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Sunday, January 29, 2023
Stocks & Shares

World stocks rally, bond yields drop as inflation fears ease

bond yields drop

Kospi rose 0.32 per cent, Australian shares gained 0.14 per cent, Hang Seng index added 0.53 per cent, Straits Times Index rose 0.1 per cent

A broad gauge of Asian shares rose and US bond yields dropped to three-month lows on Friday as investors saw enough one-off factors in US consumer price data to back the Federal Reserve’s conviction that rising inflation will be transitory.

Some economists said the rise in consumer price index (CPI) reflected short-term adjustments related to a reopening economy, and many investors appeared to be confident that the Fed is deftly handling a rebound in economic growth – even as questions remain about how it defines “transitory”.

Data overnight showed US CPI posted its biggest year-on-year (YOY) rise at 5 per cent since August 2008, after a 4.2 per cent rise in April. However, there were hefty contributions from short-term rises in airline ticket prices and used cars, raising some doubts about underlying inflationary pressures.

At the same time, US Labor Department data also showed the lowest level of new claims for unemployment benefits in nearly 15 months last week.

In morning trade in Asia, MSCI’s broadest index of Asia-Pacific shares outside Japan rose 0.18 per cent. Japan’s Nikkei gave up early gains to drop 0.11 per cent.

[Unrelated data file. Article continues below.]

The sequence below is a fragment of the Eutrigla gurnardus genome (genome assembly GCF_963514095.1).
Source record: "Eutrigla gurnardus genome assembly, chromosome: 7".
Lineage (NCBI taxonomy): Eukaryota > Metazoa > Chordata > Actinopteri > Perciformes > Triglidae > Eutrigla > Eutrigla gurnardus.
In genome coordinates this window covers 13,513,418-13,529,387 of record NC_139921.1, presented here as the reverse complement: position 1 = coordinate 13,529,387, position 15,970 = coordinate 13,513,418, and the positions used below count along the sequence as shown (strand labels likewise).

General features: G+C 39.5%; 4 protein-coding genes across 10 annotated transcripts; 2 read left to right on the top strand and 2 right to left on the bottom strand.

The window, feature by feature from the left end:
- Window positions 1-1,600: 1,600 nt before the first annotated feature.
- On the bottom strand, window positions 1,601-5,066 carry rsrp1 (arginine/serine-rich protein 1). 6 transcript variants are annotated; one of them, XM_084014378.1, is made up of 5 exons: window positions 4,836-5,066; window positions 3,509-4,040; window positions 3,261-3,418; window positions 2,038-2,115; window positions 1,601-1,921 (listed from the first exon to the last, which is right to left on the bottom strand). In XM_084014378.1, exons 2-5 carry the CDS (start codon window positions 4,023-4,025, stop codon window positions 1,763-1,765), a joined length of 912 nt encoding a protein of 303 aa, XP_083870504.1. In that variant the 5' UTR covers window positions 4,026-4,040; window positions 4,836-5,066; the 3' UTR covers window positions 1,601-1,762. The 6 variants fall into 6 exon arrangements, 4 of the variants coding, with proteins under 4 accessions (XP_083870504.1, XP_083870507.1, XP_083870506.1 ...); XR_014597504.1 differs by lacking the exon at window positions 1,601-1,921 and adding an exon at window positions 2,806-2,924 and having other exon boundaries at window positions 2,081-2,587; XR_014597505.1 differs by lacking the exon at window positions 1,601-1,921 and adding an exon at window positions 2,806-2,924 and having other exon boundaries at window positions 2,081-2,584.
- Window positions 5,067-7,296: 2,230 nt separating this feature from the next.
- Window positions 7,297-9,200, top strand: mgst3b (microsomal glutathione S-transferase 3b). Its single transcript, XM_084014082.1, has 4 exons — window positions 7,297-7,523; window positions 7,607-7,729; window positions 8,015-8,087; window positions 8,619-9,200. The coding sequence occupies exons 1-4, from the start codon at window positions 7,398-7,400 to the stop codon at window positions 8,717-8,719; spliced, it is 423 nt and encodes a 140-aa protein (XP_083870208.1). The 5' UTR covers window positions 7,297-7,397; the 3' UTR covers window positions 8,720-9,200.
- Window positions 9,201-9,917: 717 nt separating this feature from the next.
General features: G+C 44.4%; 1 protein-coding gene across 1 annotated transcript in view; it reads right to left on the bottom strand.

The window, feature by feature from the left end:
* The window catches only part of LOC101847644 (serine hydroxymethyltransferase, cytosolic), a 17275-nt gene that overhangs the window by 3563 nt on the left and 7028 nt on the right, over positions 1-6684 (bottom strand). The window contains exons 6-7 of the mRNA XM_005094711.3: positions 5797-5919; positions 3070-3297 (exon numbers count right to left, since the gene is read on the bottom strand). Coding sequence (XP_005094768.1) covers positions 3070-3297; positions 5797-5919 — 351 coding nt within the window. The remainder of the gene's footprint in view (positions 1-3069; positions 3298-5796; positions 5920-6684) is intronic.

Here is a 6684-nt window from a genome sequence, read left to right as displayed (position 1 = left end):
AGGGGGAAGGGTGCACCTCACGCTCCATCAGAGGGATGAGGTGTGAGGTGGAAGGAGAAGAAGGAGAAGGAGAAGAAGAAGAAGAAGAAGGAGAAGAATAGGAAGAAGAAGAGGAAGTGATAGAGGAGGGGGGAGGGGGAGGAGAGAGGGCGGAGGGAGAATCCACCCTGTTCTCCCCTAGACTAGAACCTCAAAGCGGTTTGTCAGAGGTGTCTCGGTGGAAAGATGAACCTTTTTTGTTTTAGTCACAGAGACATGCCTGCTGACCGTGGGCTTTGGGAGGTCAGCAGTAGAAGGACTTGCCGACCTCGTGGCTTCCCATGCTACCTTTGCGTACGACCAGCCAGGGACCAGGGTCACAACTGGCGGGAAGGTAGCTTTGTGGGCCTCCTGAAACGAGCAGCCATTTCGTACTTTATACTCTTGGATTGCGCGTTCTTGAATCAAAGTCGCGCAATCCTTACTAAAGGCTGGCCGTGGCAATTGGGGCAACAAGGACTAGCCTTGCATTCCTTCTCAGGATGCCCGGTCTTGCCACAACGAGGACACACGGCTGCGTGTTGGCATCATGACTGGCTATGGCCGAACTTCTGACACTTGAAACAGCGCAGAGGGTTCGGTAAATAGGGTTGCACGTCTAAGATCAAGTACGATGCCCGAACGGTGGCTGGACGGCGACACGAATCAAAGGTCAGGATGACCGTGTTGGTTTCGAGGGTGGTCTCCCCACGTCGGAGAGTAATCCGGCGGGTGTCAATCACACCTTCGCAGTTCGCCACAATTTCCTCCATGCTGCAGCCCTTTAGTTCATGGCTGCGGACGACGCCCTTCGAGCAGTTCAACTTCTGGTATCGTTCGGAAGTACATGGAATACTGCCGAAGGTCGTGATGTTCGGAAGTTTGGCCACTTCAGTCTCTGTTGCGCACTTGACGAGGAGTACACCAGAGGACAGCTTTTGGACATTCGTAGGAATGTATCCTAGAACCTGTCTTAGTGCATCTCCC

Last night’s print is just one in a long string of evidence that inflation is not just rising, but is more than just transitory base effects, said ING Asia-Pacific chief economist Rob Carnell. But the Fed, which meets next week, can still point to no deviation of inflation expectations to back up its continued mantra of transitory inflation. The market is buying that for now.

Seoul’s Kospi rose 0.32 per cent, Australian shares gained 0.14 per cent and Hong Kong’s Hang Seng index added 0.53 per cent. Chinese blue-chip shares dropped more than 1 per cent as consumer staples firms retreated following two days of gains.

Singapore’s benchmark Straits Times Index rose 0.1 per cent.

Broad credit growth in China continued to slow last month, as the country’s central bank seeks to contain rising debt in the world’s second-largest economy.

Because of very strong external demand the negative impact from credit deceleration should be OK in the next three to six months, mainly thanks to the strong demand from the US, said Mr Larry Hu, economist at Macquarie in Hong Kong.

He said: But once the demand from the US is back to normal then I think the Chinese economy is going to feel more pain from the credit tightening.

On Thursday, US stocks rallied to record highs, with the S&P 500 advancing 0.47 per cent to an all-time high of 4,239.18. The Dow Jones Industrial Average added 0.06 per cent and the Nasdaq Composite gained 0.78 per cent.


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